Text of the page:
In the case of Common Core, supporters often speak as if their major goals are to improve society, while many parents who dislike Common Core care mostly about the education of their own children. And pro-vaccinators often cite public health statistics at the same time that anti-vaccination parents point to anecdotal examples where specific children were harmed.

Simplicity and Standards

This all makes sense, if we take the time to really consider it. In short, those thinking in terms of the mass population naturally overlook the specific, individual cases (“they’re just anecdotal”) while many a concerned parent logically ignores the statistical tables (“my son isn’t just a number”) and focuses on the potential danger if her child just happens to be one of those who is harmed.

Both views have merit. Both are reasonable. Both make sense. But back to our original question: To whom are we going to give the final say?

The answer depends on what level of society is best equipped to deal with each specific situation. Consider:

  • If it’s a question about nuclear attack or foreign invasion, the federal government was designed to deal with it.
  • If it’s a question of crime or direct danger to everyone, it’s a state or provincial issue.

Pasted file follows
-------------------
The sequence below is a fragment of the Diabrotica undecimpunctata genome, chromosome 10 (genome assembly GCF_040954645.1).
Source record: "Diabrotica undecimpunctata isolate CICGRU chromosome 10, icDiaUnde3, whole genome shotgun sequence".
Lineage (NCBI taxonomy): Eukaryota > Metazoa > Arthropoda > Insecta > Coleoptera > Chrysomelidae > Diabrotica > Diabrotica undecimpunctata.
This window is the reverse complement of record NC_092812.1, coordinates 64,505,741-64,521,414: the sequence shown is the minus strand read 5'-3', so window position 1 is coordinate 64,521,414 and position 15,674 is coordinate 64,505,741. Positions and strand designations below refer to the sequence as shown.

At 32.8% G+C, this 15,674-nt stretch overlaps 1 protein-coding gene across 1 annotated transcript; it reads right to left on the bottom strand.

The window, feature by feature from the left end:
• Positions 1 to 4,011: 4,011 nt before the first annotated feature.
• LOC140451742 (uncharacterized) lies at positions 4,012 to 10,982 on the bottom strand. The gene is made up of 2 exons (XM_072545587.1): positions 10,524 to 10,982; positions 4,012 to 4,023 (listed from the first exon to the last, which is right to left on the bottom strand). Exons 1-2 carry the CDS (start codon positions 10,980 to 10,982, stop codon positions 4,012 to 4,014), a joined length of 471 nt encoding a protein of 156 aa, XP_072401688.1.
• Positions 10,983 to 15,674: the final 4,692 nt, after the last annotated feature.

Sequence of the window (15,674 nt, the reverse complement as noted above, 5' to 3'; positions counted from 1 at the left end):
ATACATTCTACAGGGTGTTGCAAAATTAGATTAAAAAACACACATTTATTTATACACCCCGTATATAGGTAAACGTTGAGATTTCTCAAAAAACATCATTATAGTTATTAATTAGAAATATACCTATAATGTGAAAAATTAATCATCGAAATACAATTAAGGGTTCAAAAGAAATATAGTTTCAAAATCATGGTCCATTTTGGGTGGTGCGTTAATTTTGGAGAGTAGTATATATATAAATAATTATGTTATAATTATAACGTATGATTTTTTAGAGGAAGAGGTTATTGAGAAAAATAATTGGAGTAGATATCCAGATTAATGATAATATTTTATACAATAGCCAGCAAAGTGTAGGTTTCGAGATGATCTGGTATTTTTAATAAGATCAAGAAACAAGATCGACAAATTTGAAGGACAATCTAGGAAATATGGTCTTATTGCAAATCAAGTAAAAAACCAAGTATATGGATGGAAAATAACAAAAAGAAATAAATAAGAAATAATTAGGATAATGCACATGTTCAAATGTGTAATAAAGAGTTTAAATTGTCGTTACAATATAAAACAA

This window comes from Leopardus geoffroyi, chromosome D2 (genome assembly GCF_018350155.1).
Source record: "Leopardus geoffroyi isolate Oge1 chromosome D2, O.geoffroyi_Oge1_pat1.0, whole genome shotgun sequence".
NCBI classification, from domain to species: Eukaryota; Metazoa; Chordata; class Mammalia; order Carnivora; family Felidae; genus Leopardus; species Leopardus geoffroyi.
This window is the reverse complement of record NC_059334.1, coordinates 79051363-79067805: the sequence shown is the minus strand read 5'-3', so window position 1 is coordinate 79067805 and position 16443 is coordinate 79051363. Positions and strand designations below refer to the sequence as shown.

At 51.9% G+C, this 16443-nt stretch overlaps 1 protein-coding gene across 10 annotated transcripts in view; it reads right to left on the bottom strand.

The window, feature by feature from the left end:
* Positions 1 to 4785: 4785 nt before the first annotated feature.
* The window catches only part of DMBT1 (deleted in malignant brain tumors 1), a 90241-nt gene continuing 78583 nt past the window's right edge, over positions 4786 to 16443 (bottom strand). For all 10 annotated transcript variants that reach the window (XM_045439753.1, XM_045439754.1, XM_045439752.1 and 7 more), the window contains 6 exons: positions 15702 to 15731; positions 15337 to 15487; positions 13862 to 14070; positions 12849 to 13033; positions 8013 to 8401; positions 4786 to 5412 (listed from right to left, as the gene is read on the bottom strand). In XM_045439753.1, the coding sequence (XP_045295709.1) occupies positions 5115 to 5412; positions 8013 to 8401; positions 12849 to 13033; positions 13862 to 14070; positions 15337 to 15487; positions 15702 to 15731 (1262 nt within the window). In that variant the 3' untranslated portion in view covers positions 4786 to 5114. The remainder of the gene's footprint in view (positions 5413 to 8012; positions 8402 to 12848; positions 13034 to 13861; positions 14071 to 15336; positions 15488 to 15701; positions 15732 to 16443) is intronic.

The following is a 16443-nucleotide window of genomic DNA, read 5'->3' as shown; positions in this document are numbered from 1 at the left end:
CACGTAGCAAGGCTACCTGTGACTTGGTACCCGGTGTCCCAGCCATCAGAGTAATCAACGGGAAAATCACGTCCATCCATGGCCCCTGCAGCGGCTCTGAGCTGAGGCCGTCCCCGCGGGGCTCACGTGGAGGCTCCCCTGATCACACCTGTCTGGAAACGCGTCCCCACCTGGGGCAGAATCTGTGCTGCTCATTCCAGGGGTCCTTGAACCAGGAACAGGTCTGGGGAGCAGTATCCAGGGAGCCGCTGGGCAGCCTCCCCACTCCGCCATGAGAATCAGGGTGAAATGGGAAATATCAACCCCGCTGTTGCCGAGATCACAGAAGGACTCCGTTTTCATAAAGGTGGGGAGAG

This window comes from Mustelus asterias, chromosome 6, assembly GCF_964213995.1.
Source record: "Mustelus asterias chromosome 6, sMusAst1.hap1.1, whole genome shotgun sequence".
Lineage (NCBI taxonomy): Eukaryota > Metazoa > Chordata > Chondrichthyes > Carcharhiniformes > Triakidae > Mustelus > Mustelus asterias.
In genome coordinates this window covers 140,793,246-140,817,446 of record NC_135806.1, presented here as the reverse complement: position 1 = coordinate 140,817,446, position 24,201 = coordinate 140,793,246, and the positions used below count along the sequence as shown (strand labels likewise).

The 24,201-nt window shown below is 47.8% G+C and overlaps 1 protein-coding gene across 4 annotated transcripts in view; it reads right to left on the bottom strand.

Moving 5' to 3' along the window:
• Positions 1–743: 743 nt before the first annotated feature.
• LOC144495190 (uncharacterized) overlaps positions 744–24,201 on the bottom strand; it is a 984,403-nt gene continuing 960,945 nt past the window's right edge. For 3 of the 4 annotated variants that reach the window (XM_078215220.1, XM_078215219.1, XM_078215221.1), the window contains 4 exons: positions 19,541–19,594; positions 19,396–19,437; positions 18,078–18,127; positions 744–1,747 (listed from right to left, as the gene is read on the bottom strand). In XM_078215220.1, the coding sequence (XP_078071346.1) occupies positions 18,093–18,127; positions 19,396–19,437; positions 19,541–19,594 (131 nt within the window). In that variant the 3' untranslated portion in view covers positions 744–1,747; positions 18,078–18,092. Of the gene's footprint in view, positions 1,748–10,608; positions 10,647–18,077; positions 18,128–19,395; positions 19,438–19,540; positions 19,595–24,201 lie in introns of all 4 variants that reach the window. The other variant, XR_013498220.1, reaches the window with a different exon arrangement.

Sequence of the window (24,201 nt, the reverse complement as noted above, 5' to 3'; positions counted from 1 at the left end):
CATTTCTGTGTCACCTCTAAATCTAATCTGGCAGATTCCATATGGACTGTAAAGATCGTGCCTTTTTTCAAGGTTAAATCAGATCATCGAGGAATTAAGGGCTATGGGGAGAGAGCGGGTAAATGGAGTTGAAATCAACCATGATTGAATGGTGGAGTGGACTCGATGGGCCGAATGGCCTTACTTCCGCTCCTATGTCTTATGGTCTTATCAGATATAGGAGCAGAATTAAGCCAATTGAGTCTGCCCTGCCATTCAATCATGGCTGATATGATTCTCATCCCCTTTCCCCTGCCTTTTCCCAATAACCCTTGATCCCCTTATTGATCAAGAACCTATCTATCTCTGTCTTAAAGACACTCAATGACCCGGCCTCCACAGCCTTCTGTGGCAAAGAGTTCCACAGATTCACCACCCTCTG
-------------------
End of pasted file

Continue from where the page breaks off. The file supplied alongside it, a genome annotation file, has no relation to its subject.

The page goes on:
• Or, if anything in level B can be handled more effectively at a local level, it should be.
  • If it’s about what’s best for an individual’s education, prosperity, or health, let the individual choose. This is the essence of freedom. If it’s about children, let’s trust the parents.

This simple little system is essential to freedom. Without such standards, freedom is quickly lost.

The Level

So, let’s get specific. Do the measles meet the “danger to everyone” level in B or C above? No. So leave such health decisions to the parents. Same with Common Core. Of course, if Ebola is the issue, level B kicks in because it truly is a “direct danger to everyone.” It may even be level A, depending on the circumstances. But Common Core and the measles are nowhere near level A. Not even close.

In fact, this system of doing things at the right level, and only at the right level, is the key to maintaining freedom and applying wisdom on nearly every issue. For example:

-Seat belts? Level D.
-Drunk driving or text-driving? Level B. (It would be level C if people didn’t travel very much, but in our current world conditions, if every local area has a different law, far too many drivers will be confused and the laws will be ineffective at protecting the life and liberty of others.)
-Police using deadly force? Level B.
-Oversight of any use of deadly force? Levels A-D.
-Compulsory school laws? Level D only. Seriously, leave to families those things best handled by families.
-Dedicated study and wise oversight of all laws? Level D.